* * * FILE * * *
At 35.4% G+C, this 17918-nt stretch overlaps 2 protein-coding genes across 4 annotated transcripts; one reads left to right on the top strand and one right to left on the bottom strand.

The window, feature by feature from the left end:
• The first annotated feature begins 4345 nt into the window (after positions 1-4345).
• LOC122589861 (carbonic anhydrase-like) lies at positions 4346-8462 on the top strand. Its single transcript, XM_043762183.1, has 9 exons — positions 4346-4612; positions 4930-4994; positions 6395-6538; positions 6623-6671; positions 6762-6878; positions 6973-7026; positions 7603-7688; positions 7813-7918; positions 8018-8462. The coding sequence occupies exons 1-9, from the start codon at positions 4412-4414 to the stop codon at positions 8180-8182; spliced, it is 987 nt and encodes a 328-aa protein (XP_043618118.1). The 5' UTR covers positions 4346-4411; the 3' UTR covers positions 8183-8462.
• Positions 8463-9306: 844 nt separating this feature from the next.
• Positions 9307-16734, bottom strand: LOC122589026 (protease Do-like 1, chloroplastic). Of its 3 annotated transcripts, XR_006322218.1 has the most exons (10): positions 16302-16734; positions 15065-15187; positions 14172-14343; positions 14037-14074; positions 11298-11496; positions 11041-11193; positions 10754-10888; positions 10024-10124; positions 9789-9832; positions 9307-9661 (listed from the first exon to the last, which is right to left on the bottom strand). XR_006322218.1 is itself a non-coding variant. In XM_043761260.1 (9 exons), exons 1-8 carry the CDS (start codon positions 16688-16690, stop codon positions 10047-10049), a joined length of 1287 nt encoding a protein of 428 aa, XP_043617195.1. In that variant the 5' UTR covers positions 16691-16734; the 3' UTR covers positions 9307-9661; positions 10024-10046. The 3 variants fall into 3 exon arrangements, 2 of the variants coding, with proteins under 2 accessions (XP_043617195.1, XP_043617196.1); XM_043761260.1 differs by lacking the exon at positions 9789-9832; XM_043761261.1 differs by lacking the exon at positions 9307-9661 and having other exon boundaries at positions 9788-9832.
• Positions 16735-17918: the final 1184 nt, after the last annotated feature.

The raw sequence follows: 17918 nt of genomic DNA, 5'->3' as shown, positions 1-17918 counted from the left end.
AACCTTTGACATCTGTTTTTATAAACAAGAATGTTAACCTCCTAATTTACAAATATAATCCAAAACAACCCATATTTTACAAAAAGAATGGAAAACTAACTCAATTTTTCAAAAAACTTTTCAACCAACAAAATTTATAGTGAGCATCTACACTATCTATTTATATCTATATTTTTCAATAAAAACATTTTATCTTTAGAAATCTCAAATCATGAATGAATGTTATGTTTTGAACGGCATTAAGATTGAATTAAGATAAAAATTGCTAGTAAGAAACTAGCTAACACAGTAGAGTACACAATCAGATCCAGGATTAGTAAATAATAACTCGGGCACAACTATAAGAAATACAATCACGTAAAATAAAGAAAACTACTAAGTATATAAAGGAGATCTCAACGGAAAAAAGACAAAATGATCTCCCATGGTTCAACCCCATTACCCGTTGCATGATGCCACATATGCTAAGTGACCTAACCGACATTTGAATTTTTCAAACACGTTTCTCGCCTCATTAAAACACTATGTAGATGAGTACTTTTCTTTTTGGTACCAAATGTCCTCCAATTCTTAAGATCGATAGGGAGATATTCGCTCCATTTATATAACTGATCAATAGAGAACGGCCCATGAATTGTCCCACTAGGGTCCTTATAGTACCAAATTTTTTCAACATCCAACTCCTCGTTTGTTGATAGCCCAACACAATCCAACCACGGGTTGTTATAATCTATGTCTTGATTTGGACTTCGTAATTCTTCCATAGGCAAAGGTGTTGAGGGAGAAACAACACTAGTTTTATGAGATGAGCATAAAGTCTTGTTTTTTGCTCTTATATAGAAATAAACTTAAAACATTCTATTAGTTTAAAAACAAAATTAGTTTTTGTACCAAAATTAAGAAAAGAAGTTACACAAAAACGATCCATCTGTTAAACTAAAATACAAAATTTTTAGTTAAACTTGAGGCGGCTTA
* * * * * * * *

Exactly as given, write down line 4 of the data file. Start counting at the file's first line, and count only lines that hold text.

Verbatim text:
• LOC122589861 (carbonic anhydrase-like) lies at positions 4346-8462 on the top strand. Its single transcript, XM_043762183.1, has 9 exons — positions 4346-4612; positions 4930-4994; positions 6395-6538; positions 6623-6671; positions 6762-6878; positions 6973-7026; positions 7603-7688; positions 7813-7918; positions 8018-8462. The coding sequence occupies exons 1-9, from the start codon at positions 4412-4414 to the stop codon at positions 8180-8182; spliced, it is 987 nt and encodes a 328-aa protein (XP_043618118.1). The 5' UTR covers positions 4346-4411; the 3' UTR covers positions 8183-8462.